Burgundy meets the Rhône. An utter respect for tradition, and in some ways a total break. We’ve
watched as Mounir and Rotem Saouma, of Burgundy producer Lucien Le Moine, slowly developed
their estate and wines in the Rhône Valley, and the results today are too extraordinary and distinct
The Saouma’s purchased a desolate plot of land in Orange in 2011. A minimal intervention approach
combined with the image of the original barren land inspired the name of the wine, INOPIA, which
translates to “made from nothing” in Latin.
Soils: Predominately poor clay soil (3 feet) with little river stones called “Grès” (24 feet deep) which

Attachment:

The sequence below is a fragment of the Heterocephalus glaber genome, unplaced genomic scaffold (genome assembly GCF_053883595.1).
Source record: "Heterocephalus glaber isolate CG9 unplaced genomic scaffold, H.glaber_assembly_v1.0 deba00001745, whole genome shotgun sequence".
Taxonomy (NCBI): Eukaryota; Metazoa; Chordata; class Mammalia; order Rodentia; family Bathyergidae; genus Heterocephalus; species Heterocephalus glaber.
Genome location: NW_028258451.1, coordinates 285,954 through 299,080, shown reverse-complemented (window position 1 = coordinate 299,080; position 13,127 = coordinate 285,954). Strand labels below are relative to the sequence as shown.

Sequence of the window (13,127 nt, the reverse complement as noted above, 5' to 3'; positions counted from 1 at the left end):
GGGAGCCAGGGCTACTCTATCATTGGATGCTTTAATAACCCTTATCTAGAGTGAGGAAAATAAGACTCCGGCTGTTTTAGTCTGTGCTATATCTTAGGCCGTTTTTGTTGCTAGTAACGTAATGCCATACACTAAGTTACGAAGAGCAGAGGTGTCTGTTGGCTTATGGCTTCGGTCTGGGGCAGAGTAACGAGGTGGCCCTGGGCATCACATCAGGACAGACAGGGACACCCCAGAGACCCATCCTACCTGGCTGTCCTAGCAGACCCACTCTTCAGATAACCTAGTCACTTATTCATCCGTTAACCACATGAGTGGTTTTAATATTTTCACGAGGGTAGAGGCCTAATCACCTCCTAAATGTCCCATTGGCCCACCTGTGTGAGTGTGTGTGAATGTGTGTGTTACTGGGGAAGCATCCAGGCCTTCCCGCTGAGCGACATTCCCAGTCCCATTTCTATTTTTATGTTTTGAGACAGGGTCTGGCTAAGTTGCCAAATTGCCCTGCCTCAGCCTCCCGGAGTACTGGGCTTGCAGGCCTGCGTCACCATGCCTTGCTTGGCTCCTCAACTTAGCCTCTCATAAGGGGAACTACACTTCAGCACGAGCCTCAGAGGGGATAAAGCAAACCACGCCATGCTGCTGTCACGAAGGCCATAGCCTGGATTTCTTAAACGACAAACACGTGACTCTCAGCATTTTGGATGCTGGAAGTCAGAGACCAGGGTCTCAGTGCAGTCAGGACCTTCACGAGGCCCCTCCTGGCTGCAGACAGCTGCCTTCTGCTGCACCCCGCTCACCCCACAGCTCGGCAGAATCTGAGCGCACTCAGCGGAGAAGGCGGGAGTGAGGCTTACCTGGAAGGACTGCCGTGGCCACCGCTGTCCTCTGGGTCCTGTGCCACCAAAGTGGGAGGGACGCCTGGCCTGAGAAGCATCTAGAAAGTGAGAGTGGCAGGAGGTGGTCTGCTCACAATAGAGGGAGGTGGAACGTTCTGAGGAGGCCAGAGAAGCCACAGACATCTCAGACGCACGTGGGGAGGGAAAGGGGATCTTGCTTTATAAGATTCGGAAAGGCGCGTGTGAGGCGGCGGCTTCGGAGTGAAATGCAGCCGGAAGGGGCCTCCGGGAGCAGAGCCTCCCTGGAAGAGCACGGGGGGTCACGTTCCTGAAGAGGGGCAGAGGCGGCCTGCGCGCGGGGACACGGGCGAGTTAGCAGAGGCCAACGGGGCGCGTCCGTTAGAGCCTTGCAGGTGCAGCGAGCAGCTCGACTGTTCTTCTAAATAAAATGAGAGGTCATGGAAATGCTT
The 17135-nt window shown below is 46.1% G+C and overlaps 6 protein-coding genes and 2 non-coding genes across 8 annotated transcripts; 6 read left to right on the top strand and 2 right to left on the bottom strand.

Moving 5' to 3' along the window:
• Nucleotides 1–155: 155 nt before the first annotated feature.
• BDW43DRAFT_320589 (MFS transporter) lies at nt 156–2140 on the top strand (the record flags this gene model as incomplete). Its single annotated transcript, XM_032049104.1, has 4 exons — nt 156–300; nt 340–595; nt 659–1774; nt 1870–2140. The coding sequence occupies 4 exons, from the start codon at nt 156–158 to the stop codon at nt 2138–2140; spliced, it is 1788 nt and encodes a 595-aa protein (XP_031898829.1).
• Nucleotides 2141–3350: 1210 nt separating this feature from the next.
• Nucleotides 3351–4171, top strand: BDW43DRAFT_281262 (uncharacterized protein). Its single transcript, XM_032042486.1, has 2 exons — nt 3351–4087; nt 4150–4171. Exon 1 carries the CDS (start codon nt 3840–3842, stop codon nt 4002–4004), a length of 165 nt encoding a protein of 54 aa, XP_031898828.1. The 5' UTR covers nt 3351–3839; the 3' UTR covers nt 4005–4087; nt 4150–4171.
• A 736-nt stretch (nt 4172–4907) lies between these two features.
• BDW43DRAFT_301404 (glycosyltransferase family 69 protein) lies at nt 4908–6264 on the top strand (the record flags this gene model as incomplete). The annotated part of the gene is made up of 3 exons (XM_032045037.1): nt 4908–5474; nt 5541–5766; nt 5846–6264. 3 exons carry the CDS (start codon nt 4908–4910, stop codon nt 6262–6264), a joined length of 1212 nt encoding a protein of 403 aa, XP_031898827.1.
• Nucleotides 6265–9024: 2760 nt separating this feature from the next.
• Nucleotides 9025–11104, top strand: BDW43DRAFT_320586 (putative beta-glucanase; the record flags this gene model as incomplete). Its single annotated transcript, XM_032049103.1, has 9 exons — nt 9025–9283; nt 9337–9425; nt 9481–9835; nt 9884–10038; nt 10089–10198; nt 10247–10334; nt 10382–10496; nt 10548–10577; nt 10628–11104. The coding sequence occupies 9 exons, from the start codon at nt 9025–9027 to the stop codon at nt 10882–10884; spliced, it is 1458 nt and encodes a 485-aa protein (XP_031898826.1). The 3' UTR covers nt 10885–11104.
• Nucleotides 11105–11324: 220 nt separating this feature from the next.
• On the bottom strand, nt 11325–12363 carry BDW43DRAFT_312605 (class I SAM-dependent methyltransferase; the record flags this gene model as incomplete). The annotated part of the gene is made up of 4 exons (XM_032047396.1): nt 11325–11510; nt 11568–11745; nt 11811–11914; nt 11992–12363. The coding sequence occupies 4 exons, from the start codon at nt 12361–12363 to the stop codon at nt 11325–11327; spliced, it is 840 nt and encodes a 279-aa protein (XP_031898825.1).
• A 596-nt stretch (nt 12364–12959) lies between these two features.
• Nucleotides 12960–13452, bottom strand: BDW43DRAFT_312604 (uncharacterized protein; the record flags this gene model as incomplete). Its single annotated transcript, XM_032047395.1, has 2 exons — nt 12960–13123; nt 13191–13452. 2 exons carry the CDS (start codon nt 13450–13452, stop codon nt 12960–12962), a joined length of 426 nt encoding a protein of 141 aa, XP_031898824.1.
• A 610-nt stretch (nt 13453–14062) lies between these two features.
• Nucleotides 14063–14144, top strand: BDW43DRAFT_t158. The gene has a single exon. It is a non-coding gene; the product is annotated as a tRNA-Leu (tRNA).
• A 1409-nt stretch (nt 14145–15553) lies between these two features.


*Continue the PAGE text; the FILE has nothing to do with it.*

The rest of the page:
provide both favorable humidity for the dry climate and plenty of mineral elements.
Farming: Seeing potential in the land, 11 grape varieties were planted in 2011 under high density
(4,700 plants per hectare versus the normal 3,500) with the objective of quality low-yielding fruit.
All vineyard work is done by hand.
Grape Varieties: Mostly Grenache Noir, along with a little Mourvèdre, Counoise, Syrah and Cinsault.
Fermentation: Whole cluster maceration under cold temperatures for one week followed by
fermentation without any pumping or punching down for 15 days. The wine, along with lees, is
then pressed and transferred to French oak foudres (2,300 and 3,400 liters,) cement eggs (600 and
1,600 liters,) and 500 liter barrels.
Aging: Aged for 18 months without any racking. The wine is bottled without fining or filtering.
2015 proved to be a stellar vintage in the Southern Rhône. Warm and dry days followed by cool
nights provided optimal growing conditions.